RV Boondocking and Bears

by charlotte

Hello there! I am wanting to do RVing indefinitely until I either find a place I want to live or just get bored. I plan on traveling all over the United States, possibly Canada, Mexico and so forth. I plan to visit all the national and state parks,lakes. I am scared though of running into bears and mountain lions. I don't take kindly to being eaten, it's not my destiny! I know there is pepper spray for bears and hopefully mountain lions, but I am terrified of them getting that close to me in the first place to use the pepper spray.

People say to stand still and wave your arms, don't run, don't look the bear in the eye etc.. I don't know if I have the courage to stand still while a bear is charging me. Can you give me any ideas on how to get over this fear? I think if I had a gun that would give me all the courage I need, I don't want my fear to ruin my trip to these places. I am not going to populated camps, but boondocking off the beaten track to save money, so what do you think?

Good Question
by: Susan

Hi Charlotte,

Here are a couple of tips:

Don't leave anything outside your rig that smells: no coolers (bears know what a cooler is), no makeup, toothpaste, etc.

If possible, avoid camping totally alone. Try to find a place where there are a few other folks camping, too.

If you're walking alone, sing or whistle; keep your eyes open - the noise you make will most likely keep bears away. I'm not sure about mountain lions. I carry a British police whistle (extremely loud!) with me when hiking. My mom gave it to me years ago and I figure it might scare an animal off. Haven't tested that theory yet.

I don't carry a gun. If you decide to do so, bear in mind that gun laws in every state vary; make sure you don't run afoul of the laws.

If you get attacked, fight back with everything you've got!

I don't know if any of the above will help, but hope you won't let your fears stop you from adventuring!

Comments for RV Boondocking and Bears

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Feb 06, 2018
Alaskan Cabin Builder
by: Dino

I Have lived in Alaska for over 35 years. 20 years of that in the woods building remote cabins.I work,eat & sleep with my 12 gauge shotgun. And have never had to use it. I think Bears smell The Gun oil; they cannot smell a spray can! I was called by my boss to fly out to help a coworker trapped by a bear in a cabin. I got off the plane walked up 30 feet to mom bear & told her to get her cubs out of a tree & leave. She did just that! SHOW NO FEAR & ALWAYS CARRY A 12 GAUGE SHOTGUN !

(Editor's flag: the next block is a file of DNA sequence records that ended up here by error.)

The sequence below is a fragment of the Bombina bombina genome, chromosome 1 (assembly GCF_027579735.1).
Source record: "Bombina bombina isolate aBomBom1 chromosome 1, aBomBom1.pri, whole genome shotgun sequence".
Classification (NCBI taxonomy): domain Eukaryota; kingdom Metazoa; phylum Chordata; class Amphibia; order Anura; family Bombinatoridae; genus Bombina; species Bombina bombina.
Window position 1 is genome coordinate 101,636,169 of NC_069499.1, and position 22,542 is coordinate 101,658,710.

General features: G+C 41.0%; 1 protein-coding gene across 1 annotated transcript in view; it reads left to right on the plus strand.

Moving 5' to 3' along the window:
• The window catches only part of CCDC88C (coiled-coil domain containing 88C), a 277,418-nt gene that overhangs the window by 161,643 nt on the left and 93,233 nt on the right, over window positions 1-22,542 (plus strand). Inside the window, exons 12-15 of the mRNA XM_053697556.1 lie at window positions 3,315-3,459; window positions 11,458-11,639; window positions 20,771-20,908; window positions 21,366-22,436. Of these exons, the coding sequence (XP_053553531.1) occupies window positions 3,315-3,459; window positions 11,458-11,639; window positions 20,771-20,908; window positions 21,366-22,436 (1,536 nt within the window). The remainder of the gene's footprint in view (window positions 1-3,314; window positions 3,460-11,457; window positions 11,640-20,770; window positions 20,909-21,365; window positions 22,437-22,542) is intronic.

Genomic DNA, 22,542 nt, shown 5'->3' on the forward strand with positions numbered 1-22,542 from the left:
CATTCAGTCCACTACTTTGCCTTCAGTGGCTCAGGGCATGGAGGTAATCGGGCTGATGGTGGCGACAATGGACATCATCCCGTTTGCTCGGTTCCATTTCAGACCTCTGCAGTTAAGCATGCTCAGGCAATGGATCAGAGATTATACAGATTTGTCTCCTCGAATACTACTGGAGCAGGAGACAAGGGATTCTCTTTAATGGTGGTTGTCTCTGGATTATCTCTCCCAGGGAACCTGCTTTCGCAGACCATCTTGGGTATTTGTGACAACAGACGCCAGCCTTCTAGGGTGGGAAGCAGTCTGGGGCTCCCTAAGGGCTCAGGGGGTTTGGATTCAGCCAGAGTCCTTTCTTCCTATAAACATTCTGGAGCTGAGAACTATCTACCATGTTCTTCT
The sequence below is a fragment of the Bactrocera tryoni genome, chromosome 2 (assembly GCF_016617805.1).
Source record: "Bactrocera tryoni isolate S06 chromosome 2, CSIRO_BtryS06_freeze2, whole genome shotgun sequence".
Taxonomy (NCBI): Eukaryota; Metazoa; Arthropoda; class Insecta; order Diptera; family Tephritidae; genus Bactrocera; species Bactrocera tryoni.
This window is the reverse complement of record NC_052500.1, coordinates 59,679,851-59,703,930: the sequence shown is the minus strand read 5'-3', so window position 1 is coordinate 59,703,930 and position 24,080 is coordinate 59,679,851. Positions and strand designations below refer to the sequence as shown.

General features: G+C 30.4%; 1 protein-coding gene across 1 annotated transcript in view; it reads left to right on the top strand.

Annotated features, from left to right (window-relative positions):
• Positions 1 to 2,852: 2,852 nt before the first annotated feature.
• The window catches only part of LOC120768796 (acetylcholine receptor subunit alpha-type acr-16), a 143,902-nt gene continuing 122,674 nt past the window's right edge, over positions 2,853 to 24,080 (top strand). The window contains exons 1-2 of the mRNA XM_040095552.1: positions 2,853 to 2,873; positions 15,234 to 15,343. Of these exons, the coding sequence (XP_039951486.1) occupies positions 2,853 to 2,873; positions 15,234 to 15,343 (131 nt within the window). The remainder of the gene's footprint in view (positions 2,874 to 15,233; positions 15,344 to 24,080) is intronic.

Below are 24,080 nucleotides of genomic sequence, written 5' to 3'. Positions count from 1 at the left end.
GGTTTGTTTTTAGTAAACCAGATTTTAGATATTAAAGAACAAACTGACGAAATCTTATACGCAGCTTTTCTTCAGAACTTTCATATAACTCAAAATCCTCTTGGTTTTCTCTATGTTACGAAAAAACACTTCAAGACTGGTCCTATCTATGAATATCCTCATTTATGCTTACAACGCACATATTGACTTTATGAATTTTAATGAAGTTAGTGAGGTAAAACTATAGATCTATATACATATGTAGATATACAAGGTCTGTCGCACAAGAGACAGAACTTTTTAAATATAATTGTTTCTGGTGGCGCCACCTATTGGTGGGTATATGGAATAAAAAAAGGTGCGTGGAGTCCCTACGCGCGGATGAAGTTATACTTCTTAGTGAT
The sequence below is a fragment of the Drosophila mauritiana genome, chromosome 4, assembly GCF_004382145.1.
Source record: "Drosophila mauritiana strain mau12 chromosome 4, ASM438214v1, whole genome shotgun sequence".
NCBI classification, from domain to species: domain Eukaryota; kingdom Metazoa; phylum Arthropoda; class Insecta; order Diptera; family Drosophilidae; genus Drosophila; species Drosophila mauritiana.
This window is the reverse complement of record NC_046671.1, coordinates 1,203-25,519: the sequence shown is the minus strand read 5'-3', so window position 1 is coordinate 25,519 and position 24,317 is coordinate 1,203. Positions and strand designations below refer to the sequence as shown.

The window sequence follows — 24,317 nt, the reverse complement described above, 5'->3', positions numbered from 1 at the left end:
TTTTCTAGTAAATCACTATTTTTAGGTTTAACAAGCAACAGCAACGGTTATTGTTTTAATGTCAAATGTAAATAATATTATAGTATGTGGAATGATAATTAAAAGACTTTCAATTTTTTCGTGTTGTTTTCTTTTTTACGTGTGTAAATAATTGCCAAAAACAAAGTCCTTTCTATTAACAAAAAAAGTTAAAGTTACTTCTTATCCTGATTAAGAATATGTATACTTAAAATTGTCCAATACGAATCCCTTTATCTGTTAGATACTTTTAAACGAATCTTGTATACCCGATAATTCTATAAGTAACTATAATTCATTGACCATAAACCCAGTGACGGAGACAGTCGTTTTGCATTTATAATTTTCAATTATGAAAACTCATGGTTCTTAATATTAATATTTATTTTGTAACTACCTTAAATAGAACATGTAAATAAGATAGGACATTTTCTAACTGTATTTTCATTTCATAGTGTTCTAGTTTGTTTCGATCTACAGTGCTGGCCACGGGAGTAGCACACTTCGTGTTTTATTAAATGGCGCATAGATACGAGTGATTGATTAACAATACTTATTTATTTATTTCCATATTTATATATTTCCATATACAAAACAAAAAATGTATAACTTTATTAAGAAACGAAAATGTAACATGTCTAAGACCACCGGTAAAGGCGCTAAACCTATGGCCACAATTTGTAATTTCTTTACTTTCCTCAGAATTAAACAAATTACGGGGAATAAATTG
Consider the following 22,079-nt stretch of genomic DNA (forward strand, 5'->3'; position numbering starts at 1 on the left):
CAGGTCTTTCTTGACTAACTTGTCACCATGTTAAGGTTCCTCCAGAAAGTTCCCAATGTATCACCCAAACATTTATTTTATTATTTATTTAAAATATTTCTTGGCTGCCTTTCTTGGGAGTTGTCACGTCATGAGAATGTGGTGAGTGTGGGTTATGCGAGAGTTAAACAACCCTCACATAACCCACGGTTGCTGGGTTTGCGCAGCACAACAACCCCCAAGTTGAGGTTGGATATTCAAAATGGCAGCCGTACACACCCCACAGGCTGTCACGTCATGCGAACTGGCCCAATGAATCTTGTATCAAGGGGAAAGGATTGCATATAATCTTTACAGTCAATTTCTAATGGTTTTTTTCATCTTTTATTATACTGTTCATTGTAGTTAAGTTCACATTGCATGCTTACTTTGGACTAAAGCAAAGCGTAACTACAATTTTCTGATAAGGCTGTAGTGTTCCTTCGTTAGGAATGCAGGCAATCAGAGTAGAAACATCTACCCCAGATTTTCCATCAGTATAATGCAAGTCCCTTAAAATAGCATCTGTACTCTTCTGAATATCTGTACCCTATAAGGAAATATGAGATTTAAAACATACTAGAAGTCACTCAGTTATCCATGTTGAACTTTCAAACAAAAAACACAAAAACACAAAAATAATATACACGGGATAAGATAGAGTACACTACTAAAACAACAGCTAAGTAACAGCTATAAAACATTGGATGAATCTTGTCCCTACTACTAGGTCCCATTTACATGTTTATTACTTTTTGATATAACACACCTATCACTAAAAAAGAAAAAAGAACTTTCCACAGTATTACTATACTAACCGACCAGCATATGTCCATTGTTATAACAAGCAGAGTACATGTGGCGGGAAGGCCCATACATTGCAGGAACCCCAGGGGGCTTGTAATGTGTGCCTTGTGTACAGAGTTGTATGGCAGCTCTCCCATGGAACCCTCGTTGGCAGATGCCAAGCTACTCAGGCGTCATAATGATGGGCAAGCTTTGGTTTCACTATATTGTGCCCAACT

Great story. Thanks Dino!

Jan 27, 2018
Common sense
by: Bootsy

I used to work in a county park east of Seattle that was located on a small mountain, with a wildlife corridor to the Cascade mountains. I worked alone on weekends brushing trails. I occasionally encountered bears on the trail. It's good advice to make noise as you hike or when you're out and about, so the bear knows you're there. You don't want to startle it. I would just shout at it and it would run away. A mother and cubs? Be very very careful. We were told that if the bear starts to chase you, you should start dropping things behind you one by one. Especially if you have food on you. Drop that first. Jackets, hats, backpacks, whatever. The bear is supposed to stop and investigate each item as you drop it. Not sure if the bears are aware of their role in this tactic or not. Luckily I've never had one chase me so never had to test this theory.
Cougars are another story. You're supposed to make yourself look as big as you can. Put your hands in the pockets of your jacket and hold your arms out to your sides. If there are more than one of you, stand side by side and do this so you look like one huge creature. If there's a child with you, hold them in your arms as wild animals will attack the smallest first.
With both cougars and bears, unless they're already after you, do not run away. One, they're way faster than a human, and two, that will only encourage them to chase you. I cant imagine that a spray is going to do you any good. If they're close enough to hit with a spray can they're close enough to just take one swipe with their paw and kill you. With bears, you should roll up into a ball and protect your head with your arms.
Remember, they're wild animals, just because you may be in a car doesn't mean you're safe. If a bear is coming towards you when you're in a vehicle, stomp on the gas and get the hell out of there!
Hope any of this helps.

Nov 05, 2016
can bears get in rv's through the windows
by: Anonymous

can bears get in rv's through the windows or doors?

Dear Anonymous: Well, it you leave doors or windows open, they sure can. Don't forget, they are really strong - if the window is too small, they'll just tear it bigger if they smell something good. Susan

Jun 28, 2015
Native of Grizzly Country
by: Scott

Most attacks occur to people in groups of 2 or less. Very few actual attacks in US but many campgrounds and RVs get raided. They hate the sound of banging pots and pans, also rangers carry either sports horns (signalling the end of quarters) or boat horns. The very loud noise stops them. Also very bright lights will do the trick. MY father just hit the horn on the car and held it. He also threw a large rock and hit it-all that did was infuriate the bear. The horn and lights worked.

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